With one-third of children, and two-thirds of adults, in Canada considered overweight, strategies are being devised to deal with the problem.
One initiative is being spearheaded by the Childhood Obesity Foundation in 10 locations across the province, including the Cowichan Valley, this fall.
The foundation’s Dr. Tom Warshawski said the pilot project, called the Family Health Living Program, is intended for kids between the ages of eight and 12 who have weight issues, as well as their families.
He said the program is more family-based than past programs, and the idea is to bring the families together once a week for 10 weeks for sessions to discuss and encourage healthier lifestyles that would benefit the whole family.
“Most parents already have an idea of what healthy eating and living is, but the hard part is how to achieve it,” Warshawski said.
“There’s so much junk food being eaten, with too much sugar and fat with not enough vegetables, and sedentary time among children and youth, that are making so many kids overweight that many parents underestimate their own kids’ weight issues. We want to get more awareness out there.”
Warshawski said busy schedules have seen time for family meals almost disappear, but families sitting together for meals allows for better eating habits and time to talk to kids about healthy lifestyles.
“It’s a time to talk to kids and address all of their concerns,” he said.
“That’s so good for everyone in the family and is not done enough anymore.”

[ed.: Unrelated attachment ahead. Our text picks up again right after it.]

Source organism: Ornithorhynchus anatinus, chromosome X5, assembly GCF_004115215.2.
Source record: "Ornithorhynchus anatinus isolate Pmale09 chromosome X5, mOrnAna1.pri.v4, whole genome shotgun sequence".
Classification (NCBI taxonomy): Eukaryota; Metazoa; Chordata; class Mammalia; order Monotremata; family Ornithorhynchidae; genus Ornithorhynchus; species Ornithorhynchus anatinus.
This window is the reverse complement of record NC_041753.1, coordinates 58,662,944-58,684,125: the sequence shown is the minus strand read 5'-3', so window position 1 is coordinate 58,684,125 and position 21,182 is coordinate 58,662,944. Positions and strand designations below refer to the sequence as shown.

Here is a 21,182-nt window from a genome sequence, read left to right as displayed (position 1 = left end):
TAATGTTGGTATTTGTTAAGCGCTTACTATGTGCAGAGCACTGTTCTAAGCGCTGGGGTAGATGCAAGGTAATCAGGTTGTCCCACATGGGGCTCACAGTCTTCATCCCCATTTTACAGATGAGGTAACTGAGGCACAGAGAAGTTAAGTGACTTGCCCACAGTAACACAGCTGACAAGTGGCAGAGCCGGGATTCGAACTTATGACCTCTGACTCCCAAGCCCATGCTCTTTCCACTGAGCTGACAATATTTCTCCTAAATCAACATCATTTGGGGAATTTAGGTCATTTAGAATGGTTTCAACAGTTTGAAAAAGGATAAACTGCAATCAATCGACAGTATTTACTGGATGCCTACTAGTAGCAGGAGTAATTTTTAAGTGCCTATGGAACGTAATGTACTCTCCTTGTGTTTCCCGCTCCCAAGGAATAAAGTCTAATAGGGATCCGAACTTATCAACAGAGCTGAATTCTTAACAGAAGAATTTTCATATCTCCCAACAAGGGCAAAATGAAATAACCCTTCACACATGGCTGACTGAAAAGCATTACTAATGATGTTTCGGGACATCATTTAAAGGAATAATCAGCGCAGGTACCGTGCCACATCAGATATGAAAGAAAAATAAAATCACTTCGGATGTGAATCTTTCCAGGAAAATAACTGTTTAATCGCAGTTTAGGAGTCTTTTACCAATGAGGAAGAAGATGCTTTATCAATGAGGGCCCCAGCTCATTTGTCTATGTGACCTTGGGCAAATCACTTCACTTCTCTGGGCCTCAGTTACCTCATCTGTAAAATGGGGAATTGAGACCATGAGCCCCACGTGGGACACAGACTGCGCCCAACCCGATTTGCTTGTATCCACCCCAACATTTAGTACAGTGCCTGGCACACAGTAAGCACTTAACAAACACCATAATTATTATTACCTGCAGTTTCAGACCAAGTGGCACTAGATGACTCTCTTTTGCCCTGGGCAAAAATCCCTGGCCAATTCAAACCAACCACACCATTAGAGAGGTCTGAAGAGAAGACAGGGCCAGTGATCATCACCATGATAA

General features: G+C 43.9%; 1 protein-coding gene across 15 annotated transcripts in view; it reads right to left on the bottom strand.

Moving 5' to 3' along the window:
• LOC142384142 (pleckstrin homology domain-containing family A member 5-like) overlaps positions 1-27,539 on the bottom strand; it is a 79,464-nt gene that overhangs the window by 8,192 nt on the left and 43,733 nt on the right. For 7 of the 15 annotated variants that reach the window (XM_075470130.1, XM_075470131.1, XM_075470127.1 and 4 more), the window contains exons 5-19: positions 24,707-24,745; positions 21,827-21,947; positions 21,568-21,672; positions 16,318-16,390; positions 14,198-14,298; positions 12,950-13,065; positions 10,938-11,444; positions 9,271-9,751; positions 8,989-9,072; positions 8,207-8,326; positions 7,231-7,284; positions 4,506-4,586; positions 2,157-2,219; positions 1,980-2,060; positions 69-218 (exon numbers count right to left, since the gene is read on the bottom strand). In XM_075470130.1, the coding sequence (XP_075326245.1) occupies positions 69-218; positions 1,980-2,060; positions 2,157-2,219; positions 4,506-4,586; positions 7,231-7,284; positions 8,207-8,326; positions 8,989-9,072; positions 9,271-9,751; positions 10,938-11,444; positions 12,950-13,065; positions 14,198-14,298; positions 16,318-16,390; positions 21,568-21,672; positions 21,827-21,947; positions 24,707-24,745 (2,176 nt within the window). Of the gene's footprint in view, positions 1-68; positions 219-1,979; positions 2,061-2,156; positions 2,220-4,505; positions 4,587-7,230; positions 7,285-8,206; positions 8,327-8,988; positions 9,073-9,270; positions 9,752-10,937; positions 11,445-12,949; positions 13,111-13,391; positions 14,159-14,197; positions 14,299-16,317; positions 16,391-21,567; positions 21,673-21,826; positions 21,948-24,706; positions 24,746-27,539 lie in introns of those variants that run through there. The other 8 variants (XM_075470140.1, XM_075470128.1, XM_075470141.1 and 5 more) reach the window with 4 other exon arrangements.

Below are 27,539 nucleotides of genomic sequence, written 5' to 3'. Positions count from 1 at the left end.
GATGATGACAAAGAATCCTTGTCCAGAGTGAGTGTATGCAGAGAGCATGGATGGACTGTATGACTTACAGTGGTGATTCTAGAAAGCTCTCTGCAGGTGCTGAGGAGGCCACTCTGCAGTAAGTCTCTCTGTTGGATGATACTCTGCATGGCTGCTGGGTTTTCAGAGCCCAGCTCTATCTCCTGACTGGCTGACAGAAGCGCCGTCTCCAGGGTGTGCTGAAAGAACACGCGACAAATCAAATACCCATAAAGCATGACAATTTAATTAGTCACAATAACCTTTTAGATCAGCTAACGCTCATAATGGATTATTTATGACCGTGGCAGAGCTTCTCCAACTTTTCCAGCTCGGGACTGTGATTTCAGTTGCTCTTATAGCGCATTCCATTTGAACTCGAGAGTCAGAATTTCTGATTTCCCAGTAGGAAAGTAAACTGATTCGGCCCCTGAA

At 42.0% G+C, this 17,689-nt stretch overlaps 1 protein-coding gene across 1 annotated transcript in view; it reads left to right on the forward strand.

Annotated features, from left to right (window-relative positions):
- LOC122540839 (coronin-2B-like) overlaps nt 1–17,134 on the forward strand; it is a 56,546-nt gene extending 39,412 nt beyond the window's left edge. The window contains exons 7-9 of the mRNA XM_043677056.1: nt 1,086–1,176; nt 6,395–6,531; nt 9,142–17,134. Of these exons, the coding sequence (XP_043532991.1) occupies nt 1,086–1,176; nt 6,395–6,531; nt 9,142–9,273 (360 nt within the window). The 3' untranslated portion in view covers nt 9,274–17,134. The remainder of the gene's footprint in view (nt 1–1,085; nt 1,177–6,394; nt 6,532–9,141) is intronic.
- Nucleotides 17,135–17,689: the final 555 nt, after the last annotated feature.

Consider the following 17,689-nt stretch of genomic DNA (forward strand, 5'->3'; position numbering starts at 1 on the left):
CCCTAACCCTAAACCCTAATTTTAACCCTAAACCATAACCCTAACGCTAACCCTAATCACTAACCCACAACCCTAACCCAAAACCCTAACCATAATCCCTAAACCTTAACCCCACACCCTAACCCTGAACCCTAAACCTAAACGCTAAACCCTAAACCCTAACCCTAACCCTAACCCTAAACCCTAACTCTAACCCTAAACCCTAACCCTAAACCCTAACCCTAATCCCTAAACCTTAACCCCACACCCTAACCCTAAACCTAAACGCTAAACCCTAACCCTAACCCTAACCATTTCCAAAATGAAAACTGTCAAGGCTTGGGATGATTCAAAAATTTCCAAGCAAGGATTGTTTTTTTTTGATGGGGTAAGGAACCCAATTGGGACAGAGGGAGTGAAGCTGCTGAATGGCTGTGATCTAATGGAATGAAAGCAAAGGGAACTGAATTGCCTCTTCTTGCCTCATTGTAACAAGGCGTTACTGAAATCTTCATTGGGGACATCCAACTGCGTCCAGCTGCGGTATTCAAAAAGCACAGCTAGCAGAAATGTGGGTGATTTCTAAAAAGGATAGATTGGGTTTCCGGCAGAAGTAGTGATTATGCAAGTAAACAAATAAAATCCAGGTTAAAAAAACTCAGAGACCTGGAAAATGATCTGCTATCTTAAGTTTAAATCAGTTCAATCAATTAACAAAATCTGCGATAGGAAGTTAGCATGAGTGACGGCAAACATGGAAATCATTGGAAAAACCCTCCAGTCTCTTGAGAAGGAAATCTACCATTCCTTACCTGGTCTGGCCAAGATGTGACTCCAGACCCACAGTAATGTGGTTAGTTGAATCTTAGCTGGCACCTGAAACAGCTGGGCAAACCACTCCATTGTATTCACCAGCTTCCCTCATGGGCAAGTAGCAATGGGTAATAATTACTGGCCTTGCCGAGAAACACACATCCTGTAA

Warshawski said the goal for this fall is to have a small number of prototype programs available in chosen schools in B.C. to test the new model.
The program, which is free for participating families, will be offered in Prince George, Kelowna, Chilliwack, Surrey, Burnaby, Vancouver, Campbell River, North Cowichan and Greater Victoria.
The first session will be held for families at Duncan Elementary School, which is being used to facilitate community programs, at a time that will be scheduled for the week of Sept. 24-28.
The first session will be about two hours, and the rest will be about an hour and a half.
Additional learning sessions and information will also be available online.
Warshawski said a minimum of eight families from the Valley, with a maximum of 15, will be chosen to participate in this fall’s program.
Program details including locations, dates and how to register can be found at www.familyhealthyliving.ca.
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